12th Aug '16 1:51:55 AM PaulA
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* Literature/VorkosiganSaga
** The [[FramingDevice framing story]] in the difficult to find ''Borders of Infinity'' mash-up by LoisMcMasterBujold involves an alleged peculation plot by Miles Vorkosigan for several million Imperial Marks. Two of the three component stories explain the rather large cost overruns his missions incurred that form the basis of the accusation. (The third story is about why Miles would never steal from the Imperium.)
** ''Captain Vorpatril's Alliance'' begins with looking for a ring stealing military equipment.

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* Literature/VorkosiganSaga
''Literature/VorkosiganSaga'' by Creator/LoisMcMasterBujold:
** The [[FramingDevice framing story]] in the difficult to find ''Borders of Infinity'' mash-up by LoisMcMasterBujold FixUpNovel involves an alleged peculation plot by Miles Vorkosigan for several million Imperial Marks. Two of the three component stories explain the rather large cost overruns his missions incurred that form the basis of the accusation. (The third story is about why Miles would never steal from the Imperium.)
** ''Captain Vorpatril's Alliance'' ''Literature/CaptainVorpatrilsAlliance'' begins with looking for a ring stealing military equipment.
2nd Aug '16 11:04:50 PM SpaceHunterDrakeRedcrest
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* In one episode of ''Series/That70sShow'', Leo tells Fez that he steals money from the register when the boss isn't looking. Hyde [[FridgeLogic points out]] that Leo ''is'' the boss, with Leo defending himself by saying [[ExactWords he isn't looking when he does it]].
22nd Apr '16 8:27:46 AM CaptainCrawdad
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** He also tricks Jessica into signing a non-disclosure agreement that prevents her from telling anyone about the embezzlement. She ''sort-of'' does it to a rival lawyer who's backing Hardman, who immediately figures out why she can't use this information and doesn't seem to care. Jessica then tries to merge her firm with a powerful British law firm. As part of the merger, she is required to show her counterpart the firm's books. The next scene is the Brit telling Hardman that he knows the truth but not from Jessica telling him, claiming to have figured it out from the books. Since the Brit is not bound by the agreement, he is free to make the information public.


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* ''Series/BetterCallSaul'': Jimmy's childhood StartOfDarkness was working at his father's general store and watching his father get duped by an obvious conman. The conman tells Jimmy that there are two people in the world: wolves and sheep. An angry and disenchanted Jimmy apparently resolves to be a wolf and helps himself to cash from his father's register. Many years later, Jimmy's brother recalls their father going out of business, with thousands of dollars having gone missing over the years.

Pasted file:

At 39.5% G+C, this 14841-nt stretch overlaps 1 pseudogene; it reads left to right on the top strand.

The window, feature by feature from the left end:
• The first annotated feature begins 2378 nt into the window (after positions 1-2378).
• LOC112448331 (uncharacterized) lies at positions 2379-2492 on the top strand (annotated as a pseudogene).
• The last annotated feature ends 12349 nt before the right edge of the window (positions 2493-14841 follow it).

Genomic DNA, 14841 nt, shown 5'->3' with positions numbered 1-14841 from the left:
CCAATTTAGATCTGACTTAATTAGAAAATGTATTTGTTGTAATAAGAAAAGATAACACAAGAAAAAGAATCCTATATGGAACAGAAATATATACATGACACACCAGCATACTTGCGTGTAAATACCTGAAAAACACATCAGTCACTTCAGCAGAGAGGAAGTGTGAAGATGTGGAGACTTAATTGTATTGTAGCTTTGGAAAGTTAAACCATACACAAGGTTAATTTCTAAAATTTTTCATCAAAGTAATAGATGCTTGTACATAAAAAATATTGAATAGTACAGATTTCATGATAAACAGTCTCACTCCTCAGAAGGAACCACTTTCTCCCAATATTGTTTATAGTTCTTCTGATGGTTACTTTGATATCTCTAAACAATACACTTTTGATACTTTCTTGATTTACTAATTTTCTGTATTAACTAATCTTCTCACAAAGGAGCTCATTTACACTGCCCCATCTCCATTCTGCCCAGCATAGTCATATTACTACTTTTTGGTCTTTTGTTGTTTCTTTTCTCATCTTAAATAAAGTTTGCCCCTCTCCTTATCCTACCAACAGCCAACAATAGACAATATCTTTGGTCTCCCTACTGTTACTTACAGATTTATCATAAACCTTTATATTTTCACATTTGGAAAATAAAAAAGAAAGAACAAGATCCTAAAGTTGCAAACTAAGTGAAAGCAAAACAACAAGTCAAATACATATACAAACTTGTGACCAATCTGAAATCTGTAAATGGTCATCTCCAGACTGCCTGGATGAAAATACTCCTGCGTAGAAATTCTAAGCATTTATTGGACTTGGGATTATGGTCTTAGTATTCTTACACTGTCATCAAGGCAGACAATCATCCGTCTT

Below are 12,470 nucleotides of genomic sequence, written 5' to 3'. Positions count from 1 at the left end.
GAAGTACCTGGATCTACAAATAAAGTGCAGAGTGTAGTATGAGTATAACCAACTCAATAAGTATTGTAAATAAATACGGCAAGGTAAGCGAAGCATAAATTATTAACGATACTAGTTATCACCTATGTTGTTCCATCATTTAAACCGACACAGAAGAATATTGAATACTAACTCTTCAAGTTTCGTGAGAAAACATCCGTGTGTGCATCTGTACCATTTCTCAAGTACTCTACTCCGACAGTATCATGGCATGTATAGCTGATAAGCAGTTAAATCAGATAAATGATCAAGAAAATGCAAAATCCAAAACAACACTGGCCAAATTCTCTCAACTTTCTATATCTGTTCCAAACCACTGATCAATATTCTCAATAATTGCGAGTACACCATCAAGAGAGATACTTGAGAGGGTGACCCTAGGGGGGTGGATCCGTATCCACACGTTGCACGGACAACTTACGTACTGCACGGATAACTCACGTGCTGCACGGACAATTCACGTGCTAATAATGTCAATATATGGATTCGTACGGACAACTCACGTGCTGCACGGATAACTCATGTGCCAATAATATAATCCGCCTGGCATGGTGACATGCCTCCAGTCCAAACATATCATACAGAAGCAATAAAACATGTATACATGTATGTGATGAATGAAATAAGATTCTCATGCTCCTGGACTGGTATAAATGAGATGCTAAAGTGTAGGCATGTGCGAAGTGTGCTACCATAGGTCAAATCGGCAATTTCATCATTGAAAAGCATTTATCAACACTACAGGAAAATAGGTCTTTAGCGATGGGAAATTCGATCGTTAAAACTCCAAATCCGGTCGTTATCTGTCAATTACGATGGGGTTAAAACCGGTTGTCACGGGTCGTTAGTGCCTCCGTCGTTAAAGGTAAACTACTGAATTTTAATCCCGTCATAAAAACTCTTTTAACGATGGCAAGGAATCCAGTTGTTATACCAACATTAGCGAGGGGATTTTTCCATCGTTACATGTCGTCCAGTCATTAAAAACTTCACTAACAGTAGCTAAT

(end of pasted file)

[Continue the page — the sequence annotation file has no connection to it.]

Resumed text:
8th Apr '16 8:40:35 PM karstovich2
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* Amongst lawyers, it's said that there is no quicker way to lose your license to practice law than to take money from your clients without their knowledge or consent. Even if you didn't take that much, even if you pay the client back, or even if you pay the client back more than what you stole, it doesn't matter. Many an EvilLawyerJoke aside, it's the one behavior that the legal profession has zero tolerance for: whatever organization regulates the legal profession in your area ''will'' bring down the banhammer on you. As more than one law professor has said, "touch your client's money and you're done."

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* Amongst lawyers, it's said that there is no quicker way to lose your license to practice law than to take money from your clients (or more specifically, their trust accounts[[note]]Bank accounts containing money the client pays in so that lawyers can get paid in an orderly fashion[[/note]]) without their knowledge or consent. Even if you didn't take that much, even if you pay the client back, or even if you pay the client back more than what you stole, it doesn't matter. [[note]]The only argument that could possibly get you out of it is "There was a mixup--I was trying to withdraw from my own account, but there was a typo/technical glitch and the money ended up coming out of the trust account instead." Even that is not especially likely to succeed, as you'd need to provide some evidence that's pretty hard to produce.[[/note]] Many an EvilLawyerJoke aside, it's the one behavior that the legal profession has zero tolerance for: whatever organization regulates the legal profession in your area ''will'' bring down the banhammer on you. As more than one law professor has said, "touch your client's money and you're done."
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http://tvtropes.org/pmwiki/article_history.php?article=Main.StealingFromTheTill